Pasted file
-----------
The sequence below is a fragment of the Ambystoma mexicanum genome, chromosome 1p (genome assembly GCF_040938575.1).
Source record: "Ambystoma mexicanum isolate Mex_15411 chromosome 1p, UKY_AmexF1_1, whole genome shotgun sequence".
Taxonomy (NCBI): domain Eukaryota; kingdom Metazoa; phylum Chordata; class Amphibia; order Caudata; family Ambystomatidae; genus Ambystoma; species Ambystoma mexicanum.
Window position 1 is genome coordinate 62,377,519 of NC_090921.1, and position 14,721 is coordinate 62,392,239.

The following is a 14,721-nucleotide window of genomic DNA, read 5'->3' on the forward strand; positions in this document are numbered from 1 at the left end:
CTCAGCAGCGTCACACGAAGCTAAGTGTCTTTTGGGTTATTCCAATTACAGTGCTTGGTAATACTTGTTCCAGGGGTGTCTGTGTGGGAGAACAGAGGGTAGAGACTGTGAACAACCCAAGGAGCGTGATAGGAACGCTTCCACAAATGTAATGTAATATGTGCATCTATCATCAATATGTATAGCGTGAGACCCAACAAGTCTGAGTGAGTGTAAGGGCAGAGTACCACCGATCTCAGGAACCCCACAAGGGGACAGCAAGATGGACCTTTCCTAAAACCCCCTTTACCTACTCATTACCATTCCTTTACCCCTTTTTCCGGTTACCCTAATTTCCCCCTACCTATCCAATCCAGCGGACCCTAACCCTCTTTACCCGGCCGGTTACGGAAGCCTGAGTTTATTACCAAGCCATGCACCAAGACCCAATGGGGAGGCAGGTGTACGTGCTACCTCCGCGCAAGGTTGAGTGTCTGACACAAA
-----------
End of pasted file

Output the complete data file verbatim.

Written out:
The sequence below is a fragment of the Ambystoma mexicanum genome, chromosome 1p (genome assembly GCF_040938575.1).
Source record: "Ambystoma mexicanum isolate Mex_15411 chromosome 1p, UKY_AmexF1_1, whole genome shotgun sequence".
Taxonomy (NCBI): domain Eukaryota; kingdom Metazoa; phylum Chordata; class Amphibia; order Caudata; family Ambystomatidae; genus Ambystoma; species Ambystoma mexicanum.
Window position 1 is genome coordinate 62,377,519 of NC_090921.1, and position 14,721 is coordinate 62,392,239.

The following is a 14,721-nucleotide window of genomic DNA, read 5'->3' on the forward strand; positions in this document are numbered from 1 at the left end:
CTCAGCAGCGTCACACGAAGCTAAGTGTCTTTTGGGTTATTCCAATTACAGTGCTTGGTAATACTTGTTCCAGGGGTGTCTGTGTGGGAGAACAGAGGGTAGAGACTGTGAACAACCCAAGGAGCGTGATAGGAACGCTTCCACAAATGTAATGTAATATGTGCATCTATCATCAATATGTATAGCGTGAGACCCAACAAGTCTGAGTGAGTGTAAGGGCAGAGTACCACCGATCTCAGGAACCCCACAAGGGGACAGCAAGATGGACCTTTCCTAAAACCCCCTTTACCTACTCATTACCATTCCTTTACCCCTTTTTCCGGTTACCCTAATTTCCCCCTACCTATCCAATCCAGCGGACCCTAACCCTCTTTACCCGGCCGGTTACGGAAGCCTGAGTTTATTACCAAGCCATGCACCAAGACCCAATGGGGAGGCAGGTGTACGTGCTACCTCCGCGCAAGGTTGAGTGTCTGACACAAA